Click to enlargeJ2/P2

The famous silver centered cent without the silver cent. This was struck in copper and/or billon, the latter often referred to as fusible alloy. Judd describes these as having obliquely reeded edges but all the examples I have seen have normal vertical reeding.

The following examples are known:

1) Smithsonian - Unc. This is also the Judd 1st-7th edition and Adams & Woodin plate coin

2) Parmelee (New York Coin and Stamp, 6/1890), Steigerwalt, Brand, Norweb-B/M 11/1988, A. Weinberg - XF, illustrated above

3) Wolcott family-I&L Goldberg 2/2005, Heritage 1/2008, Simpson Collection - PCGSVF30, illustrated below



4) Seavey (Descriptive Catalog-William Strobridge, 6/1873), Parmelee, Maris-H.P. Smith, 6/1886, Garrett-JHU, Garrett IV-B/R 3/1981, Partrick - VF

5) Lauder-Doyle Galleries 12/1983, Benson-I&L Goldberg, 2/2001, ANR 8/2006, Southern Collection, Simpson Collection, Heritage 1/12 - NGCF15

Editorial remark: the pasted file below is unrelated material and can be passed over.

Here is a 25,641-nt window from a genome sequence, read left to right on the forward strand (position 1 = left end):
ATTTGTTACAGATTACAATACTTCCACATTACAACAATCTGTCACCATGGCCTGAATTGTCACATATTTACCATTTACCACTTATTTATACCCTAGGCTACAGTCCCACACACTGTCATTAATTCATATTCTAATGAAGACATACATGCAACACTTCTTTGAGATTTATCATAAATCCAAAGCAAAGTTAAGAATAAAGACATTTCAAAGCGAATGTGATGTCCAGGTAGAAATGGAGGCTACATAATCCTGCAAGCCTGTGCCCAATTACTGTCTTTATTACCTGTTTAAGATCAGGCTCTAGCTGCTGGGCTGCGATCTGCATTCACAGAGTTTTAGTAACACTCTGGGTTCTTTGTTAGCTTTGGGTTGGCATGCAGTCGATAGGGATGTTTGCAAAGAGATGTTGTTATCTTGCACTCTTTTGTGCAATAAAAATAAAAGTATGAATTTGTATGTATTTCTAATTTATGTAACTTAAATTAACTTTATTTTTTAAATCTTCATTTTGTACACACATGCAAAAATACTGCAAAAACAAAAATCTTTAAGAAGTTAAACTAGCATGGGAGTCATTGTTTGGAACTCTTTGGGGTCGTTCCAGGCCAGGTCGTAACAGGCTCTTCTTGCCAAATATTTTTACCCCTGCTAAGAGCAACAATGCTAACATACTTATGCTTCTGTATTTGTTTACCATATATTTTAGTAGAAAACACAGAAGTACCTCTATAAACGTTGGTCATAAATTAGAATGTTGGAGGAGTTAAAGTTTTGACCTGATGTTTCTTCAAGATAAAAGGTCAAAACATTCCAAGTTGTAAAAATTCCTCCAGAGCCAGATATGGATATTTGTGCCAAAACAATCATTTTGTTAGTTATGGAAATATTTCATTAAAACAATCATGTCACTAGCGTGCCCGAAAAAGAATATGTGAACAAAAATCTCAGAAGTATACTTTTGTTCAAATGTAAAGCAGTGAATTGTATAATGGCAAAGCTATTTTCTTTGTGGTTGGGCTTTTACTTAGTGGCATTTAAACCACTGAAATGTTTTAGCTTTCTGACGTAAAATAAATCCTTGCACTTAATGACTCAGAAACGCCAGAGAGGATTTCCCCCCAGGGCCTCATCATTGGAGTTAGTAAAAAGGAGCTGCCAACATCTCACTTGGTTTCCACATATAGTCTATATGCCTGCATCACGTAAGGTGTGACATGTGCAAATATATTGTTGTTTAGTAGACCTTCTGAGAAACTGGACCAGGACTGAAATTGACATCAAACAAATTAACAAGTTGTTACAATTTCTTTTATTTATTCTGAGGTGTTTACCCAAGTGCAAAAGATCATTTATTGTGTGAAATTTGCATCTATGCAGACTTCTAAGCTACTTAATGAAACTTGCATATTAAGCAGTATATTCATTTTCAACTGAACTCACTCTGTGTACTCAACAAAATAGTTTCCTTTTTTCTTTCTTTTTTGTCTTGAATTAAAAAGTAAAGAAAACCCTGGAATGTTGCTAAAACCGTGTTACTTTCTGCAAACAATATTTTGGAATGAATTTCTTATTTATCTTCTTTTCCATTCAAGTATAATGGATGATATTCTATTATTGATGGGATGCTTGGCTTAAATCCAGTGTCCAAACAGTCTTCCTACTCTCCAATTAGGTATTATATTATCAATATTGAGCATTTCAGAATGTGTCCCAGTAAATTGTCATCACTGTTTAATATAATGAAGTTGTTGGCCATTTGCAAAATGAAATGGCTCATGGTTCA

6) Paramount 4/1965, Pine Tree Auctions 2/1975, ANA Museum - good

7) Harmer-Rooke 11/1969; Anton collection - good.

8) Lohr FPL, River Oaks-B/R 1176, Stacks 1/87, StacksBowers 2013 ANA - PCGS genuine net good

9) Fewsmith-Mason & Co. 10/1870, Appleton-MHS, but not there now

Saul Teichman has discovered, since confirmed by Alan Weinberg and John Dannreuther that the Higgy-Boyd ANS-1956.163.25 example which shows a cracked obverse die and a plain edge, was struck or cast from copy dies using the Norweb coin as a host.

Note: The genuineness of specimens 5-8 has been questioned. #8 was returned to Stack's after the 1987 sale.

Over a dozen examples are known of J1/P1 with the silver center with the Gschwend-Ellsworth-Garrett and Brock-Univ of Penn-Norweb coins, both uncirculated, being the two finest.

There is also a recently discovered example, probably the finest known of all of these, which was struck without the silver plug in it resulting in the coin having a small hole in the middle. It was offered as lot 1400 in Stacks 3/95 sale. We have not assigned it a separate Judd or Pollock number as we are not sure if this was deliberate or some kind of mint error in the production of the J1/P1.

For additional historical information on 1792 coinage, click here.

Photos courtesy of Alan Weinberg and Ira & Larry Goldberg's Coins and Collectibles.